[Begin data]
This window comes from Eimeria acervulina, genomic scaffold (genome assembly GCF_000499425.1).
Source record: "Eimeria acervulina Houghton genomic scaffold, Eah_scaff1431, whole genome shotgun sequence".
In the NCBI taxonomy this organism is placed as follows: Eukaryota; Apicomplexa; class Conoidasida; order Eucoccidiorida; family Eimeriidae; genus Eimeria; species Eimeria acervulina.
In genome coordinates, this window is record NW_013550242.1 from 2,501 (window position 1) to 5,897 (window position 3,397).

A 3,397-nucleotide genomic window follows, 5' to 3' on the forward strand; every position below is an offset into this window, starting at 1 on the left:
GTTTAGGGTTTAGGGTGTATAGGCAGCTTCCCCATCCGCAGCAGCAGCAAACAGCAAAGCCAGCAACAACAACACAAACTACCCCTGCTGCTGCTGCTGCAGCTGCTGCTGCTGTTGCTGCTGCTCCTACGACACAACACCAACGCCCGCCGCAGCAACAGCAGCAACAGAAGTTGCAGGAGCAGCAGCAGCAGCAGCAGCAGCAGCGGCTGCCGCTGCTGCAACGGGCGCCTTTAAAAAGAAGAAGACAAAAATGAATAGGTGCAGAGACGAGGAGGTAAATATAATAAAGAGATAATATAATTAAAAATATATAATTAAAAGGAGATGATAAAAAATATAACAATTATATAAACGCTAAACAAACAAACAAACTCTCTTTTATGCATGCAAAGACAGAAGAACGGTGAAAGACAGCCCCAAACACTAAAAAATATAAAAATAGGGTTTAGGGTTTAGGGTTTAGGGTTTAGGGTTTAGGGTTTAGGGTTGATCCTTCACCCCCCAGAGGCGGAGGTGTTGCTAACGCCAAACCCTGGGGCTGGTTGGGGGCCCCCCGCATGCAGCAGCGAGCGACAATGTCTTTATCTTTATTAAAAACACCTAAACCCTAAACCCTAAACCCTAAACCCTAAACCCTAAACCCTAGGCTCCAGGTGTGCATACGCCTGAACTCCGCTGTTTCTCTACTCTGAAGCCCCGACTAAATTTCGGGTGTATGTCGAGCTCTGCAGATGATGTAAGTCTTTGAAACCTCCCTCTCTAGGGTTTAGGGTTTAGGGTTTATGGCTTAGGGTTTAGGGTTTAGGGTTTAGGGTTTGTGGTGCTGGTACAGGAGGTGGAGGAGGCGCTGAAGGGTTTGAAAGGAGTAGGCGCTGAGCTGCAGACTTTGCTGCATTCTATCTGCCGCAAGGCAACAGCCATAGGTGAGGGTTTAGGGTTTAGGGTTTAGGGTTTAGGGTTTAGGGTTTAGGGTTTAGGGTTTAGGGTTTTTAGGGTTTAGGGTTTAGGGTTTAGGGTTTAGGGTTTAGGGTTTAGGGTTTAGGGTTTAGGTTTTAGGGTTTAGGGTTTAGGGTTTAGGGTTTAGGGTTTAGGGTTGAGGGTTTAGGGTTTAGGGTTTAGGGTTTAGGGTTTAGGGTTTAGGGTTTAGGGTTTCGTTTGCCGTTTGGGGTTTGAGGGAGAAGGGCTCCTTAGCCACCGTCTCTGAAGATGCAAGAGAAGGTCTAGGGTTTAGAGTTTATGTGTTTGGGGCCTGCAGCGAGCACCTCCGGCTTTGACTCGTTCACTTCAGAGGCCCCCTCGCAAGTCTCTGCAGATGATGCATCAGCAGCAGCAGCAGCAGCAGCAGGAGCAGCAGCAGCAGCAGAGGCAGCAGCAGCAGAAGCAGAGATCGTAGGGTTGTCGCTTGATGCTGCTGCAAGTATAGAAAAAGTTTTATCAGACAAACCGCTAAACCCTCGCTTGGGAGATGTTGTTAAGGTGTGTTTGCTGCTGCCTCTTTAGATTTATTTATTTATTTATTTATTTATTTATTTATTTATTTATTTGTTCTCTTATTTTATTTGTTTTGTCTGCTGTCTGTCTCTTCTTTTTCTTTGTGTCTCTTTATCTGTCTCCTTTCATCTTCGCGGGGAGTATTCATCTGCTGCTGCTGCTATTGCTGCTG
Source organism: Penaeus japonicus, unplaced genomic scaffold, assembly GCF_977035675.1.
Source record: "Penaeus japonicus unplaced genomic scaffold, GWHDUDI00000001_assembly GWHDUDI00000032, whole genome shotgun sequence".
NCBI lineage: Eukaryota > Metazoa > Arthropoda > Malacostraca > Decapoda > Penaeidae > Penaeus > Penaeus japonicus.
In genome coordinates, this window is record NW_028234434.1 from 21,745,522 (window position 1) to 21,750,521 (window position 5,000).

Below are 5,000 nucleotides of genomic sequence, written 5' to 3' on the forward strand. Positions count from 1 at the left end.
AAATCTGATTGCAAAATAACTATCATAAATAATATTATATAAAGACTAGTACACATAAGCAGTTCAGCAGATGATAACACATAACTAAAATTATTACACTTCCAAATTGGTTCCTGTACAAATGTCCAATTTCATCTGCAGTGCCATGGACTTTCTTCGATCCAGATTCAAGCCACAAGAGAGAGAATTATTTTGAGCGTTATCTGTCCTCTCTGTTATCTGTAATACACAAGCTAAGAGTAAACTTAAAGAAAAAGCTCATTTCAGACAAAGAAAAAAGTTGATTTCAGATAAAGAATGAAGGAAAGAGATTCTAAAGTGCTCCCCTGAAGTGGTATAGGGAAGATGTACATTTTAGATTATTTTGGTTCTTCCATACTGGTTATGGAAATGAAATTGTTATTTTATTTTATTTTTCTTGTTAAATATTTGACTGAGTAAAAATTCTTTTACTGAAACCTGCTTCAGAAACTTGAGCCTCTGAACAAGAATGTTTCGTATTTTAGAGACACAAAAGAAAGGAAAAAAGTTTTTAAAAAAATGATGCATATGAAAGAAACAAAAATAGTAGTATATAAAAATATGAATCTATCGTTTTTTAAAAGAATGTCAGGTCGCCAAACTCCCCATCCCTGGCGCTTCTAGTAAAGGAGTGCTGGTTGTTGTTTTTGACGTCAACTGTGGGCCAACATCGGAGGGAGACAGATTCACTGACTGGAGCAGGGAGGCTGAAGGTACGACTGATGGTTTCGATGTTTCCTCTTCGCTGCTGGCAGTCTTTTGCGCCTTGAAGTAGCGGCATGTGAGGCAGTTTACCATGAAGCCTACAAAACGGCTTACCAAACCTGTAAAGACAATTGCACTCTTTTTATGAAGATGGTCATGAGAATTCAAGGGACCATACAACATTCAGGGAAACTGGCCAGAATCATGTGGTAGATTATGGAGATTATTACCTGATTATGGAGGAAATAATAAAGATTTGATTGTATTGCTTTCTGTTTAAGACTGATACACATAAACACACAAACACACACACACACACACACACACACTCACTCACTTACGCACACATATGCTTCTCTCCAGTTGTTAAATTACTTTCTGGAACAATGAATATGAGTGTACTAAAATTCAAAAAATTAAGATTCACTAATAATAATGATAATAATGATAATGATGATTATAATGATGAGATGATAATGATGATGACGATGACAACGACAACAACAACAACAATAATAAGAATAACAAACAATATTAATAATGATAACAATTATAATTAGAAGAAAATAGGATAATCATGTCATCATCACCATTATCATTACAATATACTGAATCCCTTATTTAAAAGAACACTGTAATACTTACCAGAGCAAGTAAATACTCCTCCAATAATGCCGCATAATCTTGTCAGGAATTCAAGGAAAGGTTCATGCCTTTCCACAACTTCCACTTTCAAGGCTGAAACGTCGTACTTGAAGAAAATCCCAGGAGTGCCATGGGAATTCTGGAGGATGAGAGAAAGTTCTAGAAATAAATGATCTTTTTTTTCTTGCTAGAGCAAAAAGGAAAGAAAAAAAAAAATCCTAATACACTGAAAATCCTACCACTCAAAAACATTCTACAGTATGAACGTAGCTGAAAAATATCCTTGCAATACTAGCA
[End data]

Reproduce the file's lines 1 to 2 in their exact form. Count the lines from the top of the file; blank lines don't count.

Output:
This window comes from Eimeria acervulina, genomic scaffold (genome assembly GCF_000499425.1).
Source record: "Eimeria acervulina Houghton genomic scaffold, Eah_scaff1431, whole genome shotgun sequence".